17世纪, “最高权力通过民选代表掌握在人民手中的国家”, 来自法语 république (15世纪), 来自拉丁语 respublica (ablative republica) “the common weal, a commonwealth, state, republic”, 字面意思是 res publica “公共利益, 国家”, 来自 res “affair, matter, thing” (见 re) + publica, publicus “public” (见 public (adj.) )的女性. Republic of letters, 1702年考证.
Entries linking to republic
"with reference to," used from c. 1700 in legalese, from Latin (in) re "in the matter of," from ablative of res "property, goods; matter, thing, affair," from Proto-Italic *re-, from PIE *reh-i- "wealth, goods" (source also of Sanskrit rayi- "property, goods," Avestan raii-i- "wealth"). Its non-legalese use is execrated by Fowler in three different sections of "Modern English Usage."
late 14c., publike, "open to general observation," from Old French public (c. 1300) and directly from Latin publicus "of the people; of the state; done for the state," also "common, general, of or belonging to the people at large; ordinary, vulgar," and as a noun, "a commonwealth; public property." This Latin word was altered (probably by influence of Latin pubes "adult population, adult;" see pubis) from Old Latin poplicus "pertaining to the people," from populus "people" (see people (n.)).
Attested in English from early 15c. as "of or pertaining to the people at large" and from late 15c. as "pertaining to public affairs." The meaning "open to all in the community, to be shared or participated in by people at large" is from 1540s in English. An Old English adjective in this sense was folclic. The sense of "done or made by or on behalf of the community as a whole" is by 1550s; that of "regarding or directed to the interests of the community at large, patriotic" is from c. 1600.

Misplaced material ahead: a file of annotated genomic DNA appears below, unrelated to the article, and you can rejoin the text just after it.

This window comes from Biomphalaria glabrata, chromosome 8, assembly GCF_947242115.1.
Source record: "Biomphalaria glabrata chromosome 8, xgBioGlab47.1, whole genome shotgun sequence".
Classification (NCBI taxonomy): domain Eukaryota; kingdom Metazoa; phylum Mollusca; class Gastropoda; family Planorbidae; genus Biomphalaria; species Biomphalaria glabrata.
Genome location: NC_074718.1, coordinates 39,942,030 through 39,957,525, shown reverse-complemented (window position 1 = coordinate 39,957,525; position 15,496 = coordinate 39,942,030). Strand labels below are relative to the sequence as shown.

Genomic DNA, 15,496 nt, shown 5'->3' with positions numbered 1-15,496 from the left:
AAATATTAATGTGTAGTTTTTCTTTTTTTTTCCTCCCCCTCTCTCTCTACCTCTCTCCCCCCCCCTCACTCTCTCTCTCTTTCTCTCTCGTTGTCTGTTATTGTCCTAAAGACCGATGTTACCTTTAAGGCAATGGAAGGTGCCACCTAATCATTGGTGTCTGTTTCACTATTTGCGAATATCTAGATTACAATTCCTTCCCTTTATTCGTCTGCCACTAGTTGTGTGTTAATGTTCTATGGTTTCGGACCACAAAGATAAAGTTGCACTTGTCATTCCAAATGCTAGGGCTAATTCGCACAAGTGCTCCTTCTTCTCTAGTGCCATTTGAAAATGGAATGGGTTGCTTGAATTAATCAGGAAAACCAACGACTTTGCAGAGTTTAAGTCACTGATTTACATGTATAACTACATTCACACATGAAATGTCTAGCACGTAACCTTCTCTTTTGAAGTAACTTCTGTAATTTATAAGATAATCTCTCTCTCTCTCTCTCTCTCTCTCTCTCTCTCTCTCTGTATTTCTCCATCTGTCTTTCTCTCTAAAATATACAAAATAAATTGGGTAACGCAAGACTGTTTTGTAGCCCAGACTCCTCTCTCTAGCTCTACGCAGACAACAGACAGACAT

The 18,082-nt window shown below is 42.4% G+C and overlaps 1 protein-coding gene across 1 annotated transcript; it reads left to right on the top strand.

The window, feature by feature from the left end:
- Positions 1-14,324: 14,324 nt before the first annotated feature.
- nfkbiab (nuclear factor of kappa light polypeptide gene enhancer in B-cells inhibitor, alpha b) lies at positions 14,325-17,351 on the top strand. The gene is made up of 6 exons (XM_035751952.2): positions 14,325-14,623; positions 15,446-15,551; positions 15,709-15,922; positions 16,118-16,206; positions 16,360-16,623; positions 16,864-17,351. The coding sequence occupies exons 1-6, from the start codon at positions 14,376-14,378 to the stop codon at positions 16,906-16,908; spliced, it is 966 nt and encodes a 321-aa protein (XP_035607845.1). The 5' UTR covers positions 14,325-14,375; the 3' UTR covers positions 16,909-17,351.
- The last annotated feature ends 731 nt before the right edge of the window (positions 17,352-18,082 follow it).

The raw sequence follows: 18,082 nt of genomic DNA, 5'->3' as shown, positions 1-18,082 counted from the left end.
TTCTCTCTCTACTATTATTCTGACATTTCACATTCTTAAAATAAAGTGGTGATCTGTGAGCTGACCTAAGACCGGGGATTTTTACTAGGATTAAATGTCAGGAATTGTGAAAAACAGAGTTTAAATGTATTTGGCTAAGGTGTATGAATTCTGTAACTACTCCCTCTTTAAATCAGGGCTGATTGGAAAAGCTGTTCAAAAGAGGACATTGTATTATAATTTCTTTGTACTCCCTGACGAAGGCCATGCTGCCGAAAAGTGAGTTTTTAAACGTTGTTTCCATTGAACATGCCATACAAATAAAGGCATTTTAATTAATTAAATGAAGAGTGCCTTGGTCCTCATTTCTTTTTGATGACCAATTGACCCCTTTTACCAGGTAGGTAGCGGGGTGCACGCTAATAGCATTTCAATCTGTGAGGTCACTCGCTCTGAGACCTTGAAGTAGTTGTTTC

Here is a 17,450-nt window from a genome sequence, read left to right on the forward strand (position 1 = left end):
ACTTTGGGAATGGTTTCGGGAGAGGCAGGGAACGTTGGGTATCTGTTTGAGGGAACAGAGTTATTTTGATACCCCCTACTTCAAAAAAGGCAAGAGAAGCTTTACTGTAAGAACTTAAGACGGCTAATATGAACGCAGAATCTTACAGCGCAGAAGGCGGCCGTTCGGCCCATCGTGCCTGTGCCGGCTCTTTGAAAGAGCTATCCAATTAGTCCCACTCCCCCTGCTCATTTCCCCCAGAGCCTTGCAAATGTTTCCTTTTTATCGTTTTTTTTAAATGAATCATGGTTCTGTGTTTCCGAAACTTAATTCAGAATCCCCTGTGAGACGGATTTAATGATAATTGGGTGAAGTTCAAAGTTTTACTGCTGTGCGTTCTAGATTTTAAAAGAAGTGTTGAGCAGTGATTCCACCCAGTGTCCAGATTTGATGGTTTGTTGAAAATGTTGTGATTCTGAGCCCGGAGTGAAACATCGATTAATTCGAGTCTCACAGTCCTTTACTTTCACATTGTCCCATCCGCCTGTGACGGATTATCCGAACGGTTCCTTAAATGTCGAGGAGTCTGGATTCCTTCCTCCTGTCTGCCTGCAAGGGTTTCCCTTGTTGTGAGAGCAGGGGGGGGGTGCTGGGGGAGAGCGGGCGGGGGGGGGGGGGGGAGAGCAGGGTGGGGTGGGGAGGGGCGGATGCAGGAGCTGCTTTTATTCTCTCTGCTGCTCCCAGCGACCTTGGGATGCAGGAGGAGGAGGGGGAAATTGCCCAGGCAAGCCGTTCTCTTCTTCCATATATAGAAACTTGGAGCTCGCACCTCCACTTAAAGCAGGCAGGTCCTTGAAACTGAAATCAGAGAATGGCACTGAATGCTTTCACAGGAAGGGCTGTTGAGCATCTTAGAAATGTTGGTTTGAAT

Public relations "the management of the relationship between a company or corporation and the general public" is recorded by 1913 (with an isolated use by Thomas Jefferson in 1807). Public office "position held by a public official" is from 1821; public service is from 1570s; public interest "the common well-being" is from 1670s. Public enemy, one considered a nuisance to the general community, is attested from 1756. Public sector attested from 1949. Public funds (1713) are the funded debts of a government.
Public woman "prostitute" is by 1580s, on the notion of "open for the use of all." For public house, see pub.
1712, "belonging to a republic, of the nature of a republic, consonant to the principles of a republic," from republic + -an. With capital R-, "of, pertaining to, or favoring one of the various American parties that have been called Republican," by 1806 (the modern GOP dates from 1854). The French republican calendar was in use from Nov. 26, 1793 to Dec. 31, 1805. Earlier adjectives included republical (1650s), republicarian (1680s).